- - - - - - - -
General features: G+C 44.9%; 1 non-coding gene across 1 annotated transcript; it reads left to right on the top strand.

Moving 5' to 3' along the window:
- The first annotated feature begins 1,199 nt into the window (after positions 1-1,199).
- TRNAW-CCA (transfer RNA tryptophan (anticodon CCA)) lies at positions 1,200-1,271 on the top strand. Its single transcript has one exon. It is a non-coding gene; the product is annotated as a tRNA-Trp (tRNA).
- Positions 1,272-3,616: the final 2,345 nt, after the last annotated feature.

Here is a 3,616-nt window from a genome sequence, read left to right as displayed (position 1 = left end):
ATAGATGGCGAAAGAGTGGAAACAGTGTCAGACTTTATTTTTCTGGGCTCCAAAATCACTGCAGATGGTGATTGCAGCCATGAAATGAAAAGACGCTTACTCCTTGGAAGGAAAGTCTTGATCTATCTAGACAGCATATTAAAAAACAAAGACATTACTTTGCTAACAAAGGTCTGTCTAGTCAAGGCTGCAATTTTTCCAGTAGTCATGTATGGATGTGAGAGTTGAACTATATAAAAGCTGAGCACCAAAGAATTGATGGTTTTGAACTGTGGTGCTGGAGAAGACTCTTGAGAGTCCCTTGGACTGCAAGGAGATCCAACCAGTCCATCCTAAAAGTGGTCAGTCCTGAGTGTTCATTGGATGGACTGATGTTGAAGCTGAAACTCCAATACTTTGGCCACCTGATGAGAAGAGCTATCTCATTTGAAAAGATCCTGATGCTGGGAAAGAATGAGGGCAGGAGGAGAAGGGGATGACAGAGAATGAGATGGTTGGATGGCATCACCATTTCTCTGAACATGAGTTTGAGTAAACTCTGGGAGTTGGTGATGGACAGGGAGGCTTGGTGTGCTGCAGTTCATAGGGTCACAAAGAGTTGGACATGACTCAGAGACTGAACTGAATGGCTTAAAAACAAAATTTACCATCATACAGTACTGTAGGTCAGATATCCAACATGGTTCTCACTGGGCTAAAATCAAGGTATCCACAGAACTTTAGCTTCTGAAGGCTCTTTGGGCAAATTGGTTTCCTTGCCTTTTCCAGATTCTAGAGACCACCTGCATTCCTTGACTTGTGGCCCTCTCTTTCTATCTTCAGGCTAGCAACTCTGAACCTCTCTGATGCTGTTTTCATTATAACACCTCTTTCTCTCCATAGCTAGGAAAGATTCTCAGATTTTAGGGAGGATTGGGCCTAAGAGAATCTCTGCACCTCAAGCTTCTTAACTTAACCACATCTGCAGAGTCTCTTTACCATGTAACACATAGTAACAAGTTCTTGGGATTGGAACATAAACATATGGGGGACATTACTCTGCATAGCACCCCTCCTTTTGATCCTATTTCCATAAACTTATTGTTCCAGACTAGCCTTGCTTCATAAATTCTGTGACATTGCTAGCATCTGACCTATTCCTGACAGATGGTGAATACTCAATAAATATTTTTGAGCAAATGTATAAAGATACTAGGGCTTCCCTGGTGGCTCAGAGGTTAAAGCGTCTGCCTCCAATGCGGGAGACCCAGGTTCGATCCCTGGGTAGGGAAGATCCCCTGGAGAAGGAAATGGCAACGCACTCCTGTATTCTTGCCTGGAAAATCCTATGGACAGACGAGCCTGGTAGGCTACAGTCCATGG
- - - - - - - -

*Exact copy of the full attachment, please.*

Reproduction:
General features: G+C 44.9%; 1 non-coding gene across 1 annotated transcript; it reads left to right on the top strand.

Moving 5' to 3' along the window:
- The first annotated feature begins 1,199 nt into the window (after positions 1-1,199).
- TRNAW-CCA (transfer RNA tryptophan (anticodon CCA)) lies at positions 1,200-1,271 on the top strand. Its single transcript has one exon. It is a non-coding gene; the product is annotated as a tRNA-Trp (tRNA).
- Positions 1,272-3,616: the final 2,345 nt, after the last annotated feature.

Here is a 3,616-nt window from a genome sequence, read left to right as displayed (position 1 = left end):
ATAGATGGCGAAAGAGTGGAAACAGTGTCAGACTTTATTTTTCTGGGCTCCAAAATCACTGCAGATGGTGATTGCAGCCATGAAATGAAAAGACGCTTACTCCTTGGAAGGAAAGTCTTGATCTATCTAGACAGCATATTAAAAAACAAAGACATTACTTTGCTAACAAAGGTCTGTCTAGTCAAGGCTGCAATTTTTCCAGTAGTCATGTATGGATGTGAGAGTTGAACTATATAAAAGCTGAGCACCAAAGAATTGATGGTTTTGAACTGTGGTGCTGGAGAAGACTCTTGAGAGTCCCTTGGACTGCAAGGAGATCCAACCAGTCCATCCTAAAAGTGGTCAGTCCTGAGTGTTCATTGGATGGACTGATGTTGAAGCTGAAACTCCAATACTTTGGCCACCTGATGAGAAGAGCTATCTCATTTGAAAAGATCCTGATGCTGGGAAAGAATGAGGGCAGGAGGAGAAGGGGATGACAGAGAATGAGATGGTTGGATGGCATCACCATTTCTCTGAACATGAGTTTGAGTAAACTCTGGGAGTTGGTGATGGACAGGGAGGCTTGGTGTGCTGCAGTTCATAGGGTCACAAAGAGTTGGACATGACTCAGAGACTGAACTGAATGGCTTAAAAACAAAATTTACCATCATACAGTACTGTAGGTCAGATATCCAACATGGTTCTCACTGGGCTAAAATCAAGGTATCCACAGAACTTTAGCTTCTGAAGGCTCTTTGGGCAAATTGGTTTCCTTGCCTTTTCCAGATTCTAGAGACCACCTGCATTCCTTGACTTGTGGCCCTCTCTTTCTATCTTCAGGCTAGCAACTCTGAACCTCTCTGATGCTGTTTTCATTATAACACCTCTTTCTCTCCATAGCTAGGAAAGATTCTCAGATTTTAGGGAGGATTGGGCCTAAGAGAATCTCTGCACCTCAAGCTTCTTAACTTAACCACATCTGCAGAGTCTCTTTACCATGTAACACATAGTAACAAGTTCTTGGGATTGGAACATAAACATATGGGGGACATTACTCTGCATAGCACCCCTCCTTTTGATCCTATTTCCATAAACTTATTGTTCCAGACTAGCCTTGCTTCATAAATTCTGTGACATTGCTAGCATCTGACCTATTCCTGACAGATGGTGAATACTCAATAAATATTTTTGAGCAAATGTATAAAGATACTAGGGCTTCCCTGGTGGCTCAGAGGTTAAAGCGTCTGCCTCCAATGCGGGAGACCCAGGTTCGATCCCTGGGTAGGGAAGATCCCCTGGAGAAGGAAATGGCAACGCACTCCTGTATTCTTGCCTGGAAAATCCTATGGACAGACGAGCCTGGTAGGCTACAGTCCATGG